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Life Science Talent Soars in Growth U.S. Markets: Report – Trade Observer

CBRE identified the country’s top 25 markets for life science talent amid a continued rise in the number of bio graduates entering the field, and the list shows that emerging hubs go far beyond the markets of coastal research for which the life sciences are primarily known.

The number of U.S. biological and biomedical science graduates nearly reached 164,000 in 2020, twice as many as 15 years earlier. Job growth in life science occupations – from bioengineers and biochemists to microbiologists and data scientists – has increased 79% since 2001 to around 500,000, boosting core markets like Boston and San Francisco, as well than emerging hubs like Nashville, Salt Lake City and Houston. For comparison, the overall employment growth rate in the United States during this period was 8%.

Even with this influx of talent, the unemployment rate for life, physical and social sciences was below 1% in April, CBRE said.

“There are millions of square feet of demand beyond current supply, vacancy rates are at an all-time low, and hiring continues to rise,” said Matt Gardner, CBRE Americas life sciences leader. “If you just look [the number of current clinical trials], the number of products in the pipeline is greater or wider than the industry has ever had before. … So this echelon that the industry has occupied for the past five years has resulted in a huge increase in new products and development.

Boston tops the list of top eight markets, followed by the Washington, DC-Baltimore area. Rounding out the list, the San Francisco Bay Area; New York and New Jersey; San Diego; Raleigh-Durham, North Carolina; Los Angeles and Orange County; and Philadelphia. Rankings are based on the number of jobs and graduates in the life sciences; the share of life sciences in the overall pool of jobs and graduates in each market; the number of doctorates in life sciences; and its concentration of jobs in the broader professional, scientific and technical services occupations.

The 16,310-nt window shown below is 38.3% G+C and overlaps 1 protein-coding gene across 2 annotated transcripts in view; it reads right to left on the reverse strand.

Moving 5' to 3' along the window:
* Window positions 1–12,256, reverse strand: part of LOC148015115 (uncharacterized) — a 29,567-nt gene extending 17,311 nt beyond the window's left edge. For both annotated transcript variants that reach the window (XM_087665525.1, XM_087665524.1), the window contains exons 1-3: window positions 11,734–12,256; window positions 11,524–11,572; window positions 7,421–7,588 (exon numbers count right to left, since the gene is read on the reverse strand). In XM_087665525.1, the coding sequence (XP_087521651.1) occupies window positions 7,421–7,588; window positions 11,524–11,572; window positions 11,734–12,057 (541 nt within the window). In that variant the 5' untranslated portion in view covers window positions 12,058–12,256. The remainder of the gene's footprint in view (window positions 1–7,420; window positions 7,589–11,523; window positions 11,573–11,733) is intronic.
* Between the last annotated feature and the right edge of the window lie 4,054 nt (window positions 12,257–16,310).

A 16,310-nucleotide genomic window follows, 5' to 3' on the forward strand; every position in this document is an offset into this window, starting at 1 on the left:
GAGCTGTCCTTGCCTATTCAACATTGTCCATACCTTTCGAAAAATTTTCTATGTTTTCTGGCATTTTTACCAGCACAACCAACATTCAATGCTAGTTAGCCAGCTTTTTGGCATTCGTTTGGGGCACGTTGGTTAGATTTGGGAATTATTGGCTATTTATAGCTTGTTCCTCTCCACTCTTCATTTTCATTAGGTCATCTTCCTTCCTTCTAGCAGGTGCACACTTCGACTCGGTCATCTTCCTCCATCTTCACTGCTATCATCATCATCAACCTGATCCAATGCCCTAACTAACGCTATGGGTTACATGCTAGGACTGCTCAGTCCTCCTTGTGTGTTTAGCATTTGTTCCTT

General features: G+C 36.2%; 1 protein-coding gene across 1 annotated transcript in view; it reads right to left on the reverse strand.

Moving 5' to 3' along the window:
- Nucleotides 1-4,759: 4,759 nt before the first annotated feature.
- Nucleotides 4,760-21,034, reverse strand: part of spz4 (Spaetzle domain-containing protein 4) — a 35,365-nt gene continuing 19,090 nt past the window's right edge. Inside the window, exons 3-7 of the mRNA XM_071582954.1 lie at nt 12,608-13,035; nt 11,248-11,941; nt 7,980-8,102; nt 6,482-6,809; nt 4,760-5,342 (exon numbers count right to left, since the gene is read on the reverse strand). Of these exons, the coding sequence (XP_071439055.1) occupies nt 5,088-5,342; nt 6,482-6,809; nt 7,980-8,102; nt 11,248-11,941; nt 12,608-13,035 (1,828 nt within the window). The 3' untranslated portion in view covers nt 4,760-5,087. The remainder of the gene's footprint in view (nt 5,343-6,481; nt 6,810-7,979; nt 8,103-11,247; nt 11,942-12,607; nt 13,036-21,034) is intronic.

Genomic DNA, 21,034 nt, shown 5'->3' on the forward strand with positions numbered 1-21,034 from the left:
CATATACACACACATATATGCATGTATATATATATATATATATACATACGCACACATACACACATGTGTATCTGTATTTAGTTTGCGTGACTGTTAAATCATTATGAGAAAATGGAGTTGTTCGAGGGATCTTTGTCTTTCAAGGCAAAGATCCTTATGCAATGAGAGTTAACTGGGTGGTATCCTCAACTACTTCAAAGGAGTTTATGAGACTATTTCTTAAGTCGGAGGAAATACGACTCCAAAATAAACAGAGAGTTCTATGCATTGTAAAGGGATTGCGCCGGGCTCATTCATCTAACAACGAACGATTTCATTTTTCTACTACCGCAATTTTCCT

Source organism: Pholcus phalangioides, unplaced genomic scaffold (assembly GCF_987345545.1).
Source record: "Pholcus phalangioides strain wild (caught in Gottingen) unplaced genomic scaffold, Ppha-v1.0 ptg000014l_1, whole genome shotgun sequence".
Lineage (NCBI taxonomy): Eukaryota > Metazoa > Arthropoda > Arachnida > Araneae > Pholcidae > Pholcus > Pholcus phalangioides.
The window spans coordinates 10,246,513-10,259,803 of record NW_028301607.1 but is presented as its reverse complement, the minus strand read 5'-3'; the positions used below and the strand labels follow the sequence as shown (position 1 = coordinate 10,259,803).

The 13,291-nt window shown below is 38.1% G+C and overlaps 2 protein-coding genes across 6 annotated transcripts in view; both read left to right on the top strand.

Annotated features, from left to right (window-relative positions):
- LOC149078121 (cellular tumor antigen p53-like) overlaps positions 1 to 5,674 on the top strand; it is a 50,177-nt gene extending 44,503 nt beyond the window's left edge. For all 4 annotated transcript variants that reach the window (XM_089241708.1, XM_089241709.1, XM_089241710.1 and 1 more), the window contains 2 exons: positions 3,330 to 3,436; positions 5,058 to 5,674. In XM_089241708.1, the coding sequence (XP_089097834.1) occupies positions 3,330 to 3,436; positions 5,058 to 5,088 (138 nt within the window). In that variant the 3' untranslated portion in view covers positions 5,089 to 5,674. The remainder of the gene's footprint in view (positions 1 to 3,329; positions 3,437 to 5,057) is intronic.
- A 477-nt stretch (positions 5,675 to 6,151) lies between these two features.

The major population centers of Washington, D.C. and Baltimore, New York and New Jersey, Los Angeles and Orange County, Philadelphia and Chicago benefit from their prominent universities and industrial presence, according to the report.

“All of this growth continues to put intense pressure on commercial real estate,” CBRE said. Ian Anderson said. “We are at the lowest vacancy rate ever for laboratory R&D properties in the United States”

Tommy Cleaver, executive vice president of CBRE, told Commercial Observer that the life sciences industry in Washington, D.C. and Baltimore depends on the highest share of people employed in professional, scientific and technical services at 15.4 %, as well as one of Ph. .RE. populations.

“Only Boston-Cambridge, San Francisco Bay Area and Raleigh-Durham have comparable concentrations,” Cleaver said. “Washington, DC/Baltimore is one of only four markets with over 25,000 scientists and has more biological scientists and microbiologists than any other market in the country.”

Cleaver also said salaries for life science researchers in Washington, DC and Baltimore are more favorable in terms of the local cost of living than other major coastal centers.

“Our region is one of the strongest in the country, as evidenced by recent acquisitions by a number of top sponsors, including Boston Properties, Beacon Capital Partners, Director, Oxford, longfellow, Trammell Crow, among others, which will introduce much needed supply to a market with a vacancy rate below 1%,” he said. “The market is on the verge of significant growth.

The New York and New Jersey market had the highest number of annual biological and biomedical science graduates on the list, with more than 2,000 more new graduates than the second-largest market of Los Angeles and Orange County. According to CBRE, New York and New Jersey granted 9.8% of all doctorates in biological and biomedical sciences, the highest of any market in the country. Additionally, New York/New Jersey received $3.4 billion in NIH funding, the largest commitment to a market in the United States in 2021.

“The New York/New Jersey area boasts some of the best research talent in the nation, produced by renowned educational institutions,” CBRE said. Joesph De Rosa said in a statement. “We have more chemists in New York/New Jersey than any other market in the country, as well as one of the highest numbers of doctors”

Anderson said industry leaders will confirm that their short-term and long-term outlook is very strong.

“The amount of innovation that’s happening continues to be remarkable,” he said. “There has been a downturn in the funding and equity markets. But the number of investors looking for deals is still at an all-time high. … It’s hard to find a metro area that doesn’t want to be part of this revolution at this point.

Gregory Cornfield can be reached at [email protected].

Mary Cashion

The author Mary Cashion